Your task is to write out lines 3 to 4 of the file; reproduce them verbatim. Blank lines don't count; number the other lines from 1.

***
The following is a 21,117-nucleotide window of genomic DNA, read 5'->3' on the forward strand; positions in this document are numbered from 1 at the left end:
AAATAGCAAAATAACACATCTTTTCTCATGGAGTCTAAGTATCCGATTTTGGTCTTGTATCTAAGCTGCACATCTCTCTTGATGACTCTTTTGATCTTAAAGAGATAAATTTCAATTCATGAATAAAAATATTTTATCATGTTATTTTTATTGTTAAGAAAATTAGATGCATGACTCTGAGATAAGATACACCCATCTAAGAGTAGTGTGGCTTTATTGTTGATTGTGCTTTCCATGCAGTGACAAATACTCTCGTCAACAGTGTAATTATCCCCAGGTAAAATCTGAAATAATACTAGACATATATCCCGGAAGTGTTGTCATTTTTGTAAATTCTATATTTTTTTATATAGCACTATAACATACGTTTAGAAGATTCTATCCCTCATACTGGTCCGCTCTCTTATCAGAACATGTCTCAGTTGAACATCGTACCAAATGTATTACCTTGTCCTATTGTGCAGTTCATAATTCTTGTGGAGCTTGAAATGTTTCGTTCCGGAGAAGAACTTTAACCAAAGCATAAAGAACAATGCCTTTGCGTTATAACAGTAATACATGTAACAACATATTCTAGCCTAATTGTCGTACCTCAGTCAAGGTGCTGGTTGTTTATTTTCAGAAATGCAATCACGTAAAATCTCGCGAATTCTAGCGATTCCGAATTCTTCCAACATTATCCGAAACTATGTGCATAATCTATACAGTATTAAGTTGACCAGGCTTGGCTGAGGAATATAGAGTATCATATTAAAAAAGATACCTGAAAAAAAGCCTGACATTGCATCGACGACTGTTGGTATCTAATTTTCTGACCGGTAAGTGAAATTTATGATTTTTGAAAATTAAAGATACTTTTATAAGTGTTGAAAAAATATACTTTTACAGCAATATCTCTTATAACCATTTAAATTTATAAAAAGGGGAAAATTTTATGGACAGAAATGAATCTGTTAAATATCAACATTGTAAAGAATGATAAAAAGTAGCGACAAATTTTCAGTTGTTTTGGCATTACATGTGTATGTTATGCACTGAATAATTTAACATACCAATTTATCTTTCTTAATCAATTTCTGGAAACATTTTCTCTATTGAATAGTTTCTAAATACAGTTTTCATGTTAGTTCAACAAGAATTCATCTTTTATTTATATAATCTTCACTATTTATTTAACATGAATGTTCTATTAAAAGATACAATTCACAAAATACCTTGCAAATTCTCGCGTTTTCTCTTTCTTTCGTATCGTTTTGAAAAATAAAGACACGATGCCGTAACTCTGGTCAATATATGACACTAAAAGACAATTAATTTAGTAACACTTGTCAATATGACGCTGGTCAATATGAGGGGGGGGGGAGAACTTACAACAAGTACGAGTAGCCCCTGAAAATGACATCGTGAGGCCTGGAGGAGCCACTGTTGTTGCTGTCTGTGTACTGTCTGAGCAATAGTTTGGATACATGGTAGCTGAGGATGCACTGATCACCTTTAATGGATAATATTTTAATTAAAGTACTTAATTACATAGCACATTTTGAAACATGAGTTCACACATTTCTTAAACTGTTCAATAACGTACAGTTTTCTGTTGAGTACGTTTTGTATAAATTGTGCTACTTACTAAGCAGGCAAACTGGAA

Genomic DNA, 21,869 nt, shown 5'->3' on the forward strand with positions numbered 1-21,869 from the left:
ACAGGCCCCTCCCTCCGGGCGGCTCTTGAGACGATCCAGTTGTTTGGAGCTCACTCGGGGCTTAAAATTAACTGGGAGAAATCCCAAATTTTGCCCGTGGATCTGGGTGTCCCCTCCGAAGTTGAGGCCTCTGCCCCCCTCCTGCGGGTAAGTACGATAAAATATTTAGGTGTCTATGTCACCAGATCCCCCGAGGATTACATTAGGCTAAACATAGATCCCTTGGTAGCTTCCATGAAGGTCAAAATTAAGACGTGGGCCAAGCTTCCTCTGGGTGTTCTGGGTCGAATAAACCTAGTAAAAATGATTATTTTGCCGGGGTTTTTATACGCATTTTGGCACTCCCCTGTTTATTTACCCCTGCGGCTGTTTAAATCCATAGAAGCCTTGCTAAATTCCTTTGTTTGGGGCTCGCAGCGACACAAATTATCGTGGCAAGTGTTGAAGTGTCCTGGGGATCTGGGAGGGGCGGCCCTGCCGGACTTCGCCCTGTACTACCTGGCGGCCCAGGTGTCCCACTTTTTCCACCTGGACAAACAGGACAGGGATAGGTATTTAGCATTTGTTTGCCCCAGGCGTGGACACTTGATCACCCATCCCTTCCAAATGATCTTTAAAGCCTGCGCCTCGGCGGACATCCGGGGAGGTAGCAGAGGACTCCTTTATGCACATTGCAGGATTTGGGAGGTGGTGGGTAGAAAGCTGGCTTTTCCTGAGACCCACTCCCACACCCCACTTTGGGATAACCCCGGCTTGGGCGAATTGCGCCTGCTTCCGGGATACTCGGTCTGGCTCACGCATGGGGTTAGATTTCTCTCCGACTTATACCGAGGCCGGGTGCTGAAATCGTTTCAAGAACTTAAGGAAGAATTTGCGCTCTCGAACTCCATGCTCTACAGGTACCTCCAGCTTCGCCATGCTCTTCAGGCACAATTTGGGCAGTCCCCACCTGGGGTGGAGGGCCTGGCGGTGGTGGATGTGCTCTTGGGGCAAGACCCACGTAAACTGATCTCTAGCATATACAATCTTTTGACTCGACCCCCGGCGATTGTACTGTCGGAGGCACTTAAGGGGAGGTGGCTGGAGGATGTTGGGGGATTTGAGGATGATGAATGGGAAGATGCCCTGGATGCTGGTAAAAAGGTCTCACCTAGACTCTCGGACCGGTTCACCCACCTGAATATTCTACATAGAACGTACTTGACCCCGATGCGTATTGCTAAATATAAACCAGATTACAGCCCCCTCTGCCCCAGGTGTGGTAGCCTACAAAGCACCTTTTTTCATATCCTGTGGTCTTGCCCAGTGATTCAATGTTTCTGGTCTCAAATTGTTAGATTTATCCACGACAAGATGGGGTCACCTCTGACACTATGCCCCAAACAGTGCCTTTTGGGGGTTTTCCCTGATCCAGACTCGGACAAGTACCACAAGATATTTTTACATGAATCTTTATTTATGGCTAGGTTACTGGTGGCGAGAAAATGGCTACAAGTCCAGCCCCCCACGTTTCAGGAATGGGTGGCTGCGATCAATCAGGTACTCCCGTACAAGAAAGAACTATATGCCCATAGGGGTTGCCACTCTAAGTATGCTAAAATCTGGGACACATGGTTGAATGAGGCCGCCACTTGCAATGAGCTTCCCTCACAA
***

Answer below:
Genomic DNA, 21,869 nt, shown 5'->3' on the forward strand with positions numbered 1-21,869 from the left:
ACAGGCCCCTCCCTCCGGGCGGCTCTTGAGACGATCCAGTTGTTTGGAGCTCACTCGGGGCTTAAAATTAACTGGGAGAAATCCCAAATTTTGCCCGTGGATCTGGGTGTCCCCTCCGAAGTTGAGGCCTCTGCCCCCCTCCTGCGGGTAAGTACGATAAAATATTTAGGTGTCTATGTCACCAGATCCCCCGAGGATTACATTAGGCTAAACATAGATCCCTTGGTAGCTTCCATGAAGGTCAAAATTAAGACGTGGGCCAAGCTTCCTCTGGGTGTTCTGGGTCGAATAAACCTAGTAAAAATGATTATTTTGCCGGGGTTTTTATACGCATTTTGGCACTCCCCTGTTTATTTACCCCTGCGGCTGTTTAAATCCATAGAAGCCTTGCTAAATTCCTTTGTTTGGGGCTCGCAGCGACACAAATTATCGTGGCAAGTGTTGAAGTGTCCTGGGGATCTGGGAGGGGCGGCCCTGCCGGACTTCGCCCTGTACTACCTGGCGGCCCAGGTGTCCCACTTTTTCCACCTGGACAAACAGGACAGGGATAGGTATTTAGCATTTGTTTGCCCCAGGCGTGGACACTTGATCACCCATCCCTTCCAAATGATCTTTAAAGCCTGCGCCTCGGCGGACATCCGGGGAGGTAGCAGAGGACTCCTTTATGCACATTGCAGGATTTGGGAGGTGGTGGGTAGAAAGCTGGCTTTTCCTGAGACCCACTCCCACACCCCACTTTGGGATAACCCCGGCTTGGGCGAATTGCGCCTGCTTCCGGGATACTCGGTCTGGCTCACGCATGGGGTTAGATTTCTCTCCGACTTATACCGAGGCCGGGTGCTGAAATCGTTTCAAGAACTTAAGGAAGAATTTGCGCTCTCGAACTCCATGCTCTACAGGTACCTCCAGCTTCGCCATGCTCTTCAGGCACAATTTGGGCAGTCCCCACCTGGGGTGGAGGGCCTGGCGGTGGTGGATGTGCTCTTGGGGCAAGACCCACGTAAACTGATCTCTAGCATATACAATCTTTTGACTCGACCCCCGGCGATTGTACTGTCGGAGGCACTTAAGGGGAGGTGGCTGGAGGATGTTGGGGGATTTGAGGATGATGAATGGGAAGATGCCCTGGATGCTGGTAAAAAGGTCTCACCTAGACTCTCGGACCGGTTCACCCACCTGAATATTCTACATAGAACGTACTTGACCCCGATGCGTATTGCTAAATATAAACCAGATTACAGCCCCCTCTGCCCCAGGTGTGGTAGCCTACAAAGCACCTTTTTTCATATCCTGTGGTCTTGCCCAGTGATTCAATGTTTCTGGTCTCAAATTGTTAGATTTATCCACGACAAGATGGGGTCACCTCTGACACTATGCCCCAAACAGTGCCTTTTGGGGGTTTTCCCTGATCCAGACTCGGACAAGTACCACAAGATATTTTTACATGAATCTTTATTTATGGCTAGGTTACTGGTGGCGAGAAAATGGCTACAAGTCCAGCCCCCCACGTTTCAGGAATGGGTGGCTGCGATCAATCAGGTACTCCCGTACAAGAAAGAACTATATGCCCATAGGGGTTGCCACTCTAAGTATGCTAAAATCTGGGACACATGGTTGAATGAGGCCGCCACTTGCAATGAGCTTCCCTCACAA